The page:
Your Go-to Guide on Charge Automation in Epic
The Tegria Blog May 06, 2020
By Charlie Bauer, Senior Director, Delivery Operations
Single Billing Office (SBO) is a mode in Epic offering the highest level of integration available in Epic’s billing suite. It blends the self-pay functionality and workflows of both Resolute Hospital Billing and Resolute Professional Billing into a consolidated billing system. About 50% of Epic clients use SBO mode.
Earlier this month we outlined the top benefits of moving to Epic Single Billing Office (SBO), but now we want to discuss some of the operational impacts and considerations that should not be taken lightly when thinking about going SBO.
1. Which end-users will need training?
Take a moment and think like a PB Customer Service rep. You have literally never had to think about what a “revenue code” is in 20 years of working at your organization. Then one day, your boss comes in and tells you that everything you know today is only half of what you need to know a few months from now. You are scared, you’ve never had to think about a “revenue code” or a “DRG,” and you are probably angry too because you are a high performer today. Will you be a high performer tomorrow?
As the theme suggests, converting to SBO is not just a technical switch – for some staff, it is a full-scale re-education effort. Epic workflows will change substantially for some billing office staff. Professional Billing staff that once used PB Tools will need to be trained on the HB toolset to accommodate SBO workflows. These include Enterprise Payment Posting, HB Account Workqueues, HB correspondence and letter functionality, and hospital account payment plans.
Additionally, staff that answer calls will need to be trained and versed in both applications to offer a seamless customer service experience. They will need to perform research in both applications on charges, payments, and adjustments. They will also need to understand insurance adjudication in both applications – this in and of itself is a tremendous undertaking.
These are just some of the training questions you need to consider. Tegria has a dedicated Training Solutions team ready to come help you create, manage, and execute a plan to get your staff up to speed before they answer that first integrated phone call. We’ll even help you hire the Credentialed Trainers and build the curriculum if you need it.
2. Who will be your visionary SBO executive?
Perhaps the single most important decision you will make before transitioning to a Single Billing Office model is who the top-level executive leader will be. This transition is about so much more than financial success, it is about cultural success, and choosing someone who will message to the front-line staff living in all of this chaos that things are going to be okay, that they are in the safe hands of someone who knows what they are doing, is decisive, and will not let them fail.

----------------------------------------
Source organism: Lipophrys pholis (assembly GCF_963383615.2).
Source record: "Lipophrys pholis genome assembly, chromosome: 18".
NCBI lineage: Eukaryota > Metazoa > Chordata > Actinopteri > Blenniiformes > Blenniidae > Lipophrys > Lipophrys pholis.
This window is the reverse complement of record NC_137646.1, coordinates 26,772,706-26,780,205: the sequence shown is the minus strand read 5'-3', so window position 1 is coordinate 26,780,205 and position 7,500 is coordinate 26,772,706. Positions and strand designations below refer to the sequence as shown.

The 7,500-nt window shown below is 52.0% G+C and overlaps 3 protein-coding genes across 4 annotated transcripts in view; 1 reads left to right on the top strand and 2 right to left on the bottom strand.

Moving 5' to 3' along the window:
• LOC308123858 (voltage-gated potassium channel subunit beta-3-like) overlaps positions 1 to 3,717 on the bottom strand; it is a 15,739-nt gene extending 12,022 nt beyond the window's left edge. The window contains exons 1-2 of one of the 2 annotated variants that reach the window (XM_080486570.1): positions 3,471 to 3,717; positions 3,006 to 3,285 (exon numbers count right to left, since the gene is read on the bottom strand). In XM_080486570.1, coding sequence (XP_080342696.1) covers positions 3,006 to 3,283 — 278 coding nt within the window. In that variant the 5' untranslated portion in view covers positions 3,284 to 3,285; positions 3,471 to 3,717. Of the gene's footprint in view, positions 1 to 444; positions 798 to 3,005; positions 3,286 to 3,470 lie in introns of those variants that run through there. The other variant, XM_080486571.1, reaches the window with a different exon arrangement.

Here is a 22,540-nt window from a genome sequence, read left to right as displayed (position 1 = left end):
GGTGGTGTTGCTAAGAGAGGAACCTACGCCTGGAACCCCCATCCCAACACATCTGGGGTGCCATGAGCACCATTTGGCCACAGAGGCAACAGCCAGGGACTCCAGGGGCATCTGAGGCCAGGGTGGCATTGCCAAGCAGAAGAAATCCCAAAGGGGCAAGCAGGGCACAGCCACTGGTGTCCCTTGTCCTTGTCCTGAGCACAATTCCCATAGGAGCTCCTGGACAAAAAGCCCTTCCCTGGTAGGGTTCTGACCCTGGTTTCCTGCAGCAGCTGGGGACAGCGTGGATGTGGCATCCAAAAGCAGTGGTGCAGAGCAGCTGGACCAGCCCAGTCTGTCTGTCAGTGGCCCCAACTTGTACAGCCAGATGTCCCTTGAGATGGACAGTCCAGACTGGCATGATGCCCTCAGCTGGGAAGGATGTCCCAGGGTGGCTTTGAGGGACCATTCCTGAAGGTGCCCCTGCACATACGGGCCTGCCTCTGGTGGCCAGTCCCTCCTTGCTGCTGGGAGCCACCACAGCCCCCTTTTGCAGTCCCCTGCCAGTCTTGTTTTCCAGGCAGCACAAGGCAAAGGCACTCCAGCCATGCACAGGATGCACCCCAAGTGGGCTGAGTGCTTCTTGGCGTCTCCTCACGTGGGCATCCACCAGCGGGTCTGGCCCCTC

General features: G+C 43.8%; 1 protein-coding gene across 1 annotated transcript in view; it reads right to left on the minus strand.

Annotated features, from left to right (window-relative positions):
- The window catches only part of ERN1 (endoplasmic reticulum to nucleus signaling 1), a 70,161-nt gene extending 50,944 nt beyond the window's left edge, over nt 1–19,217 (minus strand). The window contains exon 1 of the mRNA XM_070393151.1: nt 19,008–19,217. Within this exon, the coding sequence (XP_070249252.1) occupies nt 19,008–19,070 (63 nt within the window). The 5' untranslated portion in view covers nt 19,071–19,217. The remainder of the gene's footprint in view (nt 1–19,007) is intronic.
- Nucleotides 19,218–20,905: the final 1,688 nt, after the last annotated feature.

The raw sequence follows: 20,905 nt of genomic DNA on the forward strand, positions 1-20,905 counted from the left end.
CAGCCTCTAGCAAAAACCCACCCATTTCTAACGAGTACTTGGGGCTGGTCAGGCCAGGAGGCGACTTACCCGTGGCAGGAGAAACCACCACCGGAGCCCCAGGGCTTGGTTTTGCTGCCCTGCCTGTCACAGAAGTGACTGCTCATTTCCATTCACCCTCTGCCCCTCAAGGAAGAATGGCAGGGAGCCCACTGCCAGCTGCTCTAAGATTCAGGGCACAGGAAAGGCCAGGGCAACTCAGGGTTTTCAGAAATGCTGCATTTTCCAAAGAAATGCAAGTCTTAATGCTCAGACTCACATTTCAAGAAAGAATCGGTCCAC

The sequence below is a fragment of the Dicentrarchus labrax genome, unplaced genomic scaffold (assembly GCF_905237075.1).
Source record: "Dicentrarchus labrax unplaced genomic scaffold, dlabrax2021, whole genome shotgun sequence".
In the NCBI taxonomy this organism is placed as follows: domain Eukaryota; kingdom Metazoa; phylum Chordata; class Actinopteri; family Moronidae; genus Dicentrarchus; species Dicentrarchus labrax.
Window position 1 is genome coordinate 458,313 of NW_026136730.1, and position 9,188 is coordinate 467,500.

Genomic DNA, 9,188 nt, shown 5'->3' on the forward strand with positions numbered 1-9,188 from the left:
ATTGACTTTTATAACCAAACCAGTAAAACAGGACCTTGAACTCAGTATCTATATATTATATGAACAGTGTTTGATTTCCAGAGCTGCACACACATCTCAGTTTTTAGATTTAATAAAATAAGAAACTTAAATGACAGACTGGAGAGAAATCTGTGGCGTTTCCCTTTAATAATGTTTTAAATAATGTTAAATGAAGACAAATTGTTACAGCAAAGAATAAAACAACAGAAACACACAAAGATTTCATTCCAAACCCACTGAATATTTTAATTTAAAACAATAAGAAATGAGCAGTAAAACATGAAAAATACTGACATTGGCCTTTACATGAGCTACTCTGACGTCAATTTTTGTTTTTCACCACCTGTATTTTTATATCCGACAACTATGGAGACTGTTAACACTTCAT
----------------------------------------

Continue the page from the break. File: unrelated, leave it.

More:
It is critical to make this decision as early in the process as possible to allow this person to be the ultimate decision-maker and advocate for major decisions, organizational chart restructuring, and policy consolidation. Bringing someone in after all decisions have been made can lead to a situation where the leader wants to go back and re-make decisions, re-validate workflows, and is generally not a cheerleader or accountable for the outcome of the go-live.
The SBO executive leader should report to the same person as the leader of your Hospital and Professional Business Offices. They need a measure of independence from both the HB and PB leaders. This person needs to be a thoughtful decision-maker with strong change management skills, the ability to integrate separate teams, and is capable of building a unified culture.
If you don’t know who this person will be, it might not be the right time for you to transition to SBO.
3. Will there be layoffs?
Any large organizational change causes anxiety, and Single Billing Office is no exception. People are worried about anything being implemented for the sake of efficiency, especially in lower-paying front-line jobs because they traditionally are the easiest to cut. These folks are worried about losing their livelihoods and what that would mean for themselves and their families.
Determine future state organizational charts and staffing early on and keeping your teams informed along the way with regular, transparent communication. This will lessen a lot of unnecessary anxiety and control the flow of information to remove the power of rumors.
One approach we have seen be successful is appointing a communication lead. Once decisions are made, a combination of memos, team meetings, and town halls have helped organizations stay ahead of the rumor mill. If you are uncertain of the right messaging for your consolidation, Tegria will help you create and deliver organized communication and change management plans for clients’ improvement initiatives.
4. How will the self-pay follow-up, customer service, and cash posting teams be consolidated?
One of the bigger operational impacts of converting to Epic SBO is the consolidation of each of the self-pay follow-up, customer service, and cash posting teams, from two to one. You have team members on both the HB and PB side who are, in many cases, deeply loyal to their supervisors and managers. If you don’t make and communicate clear decisions you could end up with a team unsure of who they should be reporting to, and learning from – the old manager, or the new one?
Merging these teams allows for many efficiencies as you simplify the management structure. But how will this be done? What will the new organizational charts look like in your Single Billing Office?
For example, there is currently one HB and one PB self-pay follow-up manager. There is only a need for one in the future. Will one be laid off? Become a supervisor? A ‘special projects’ manager?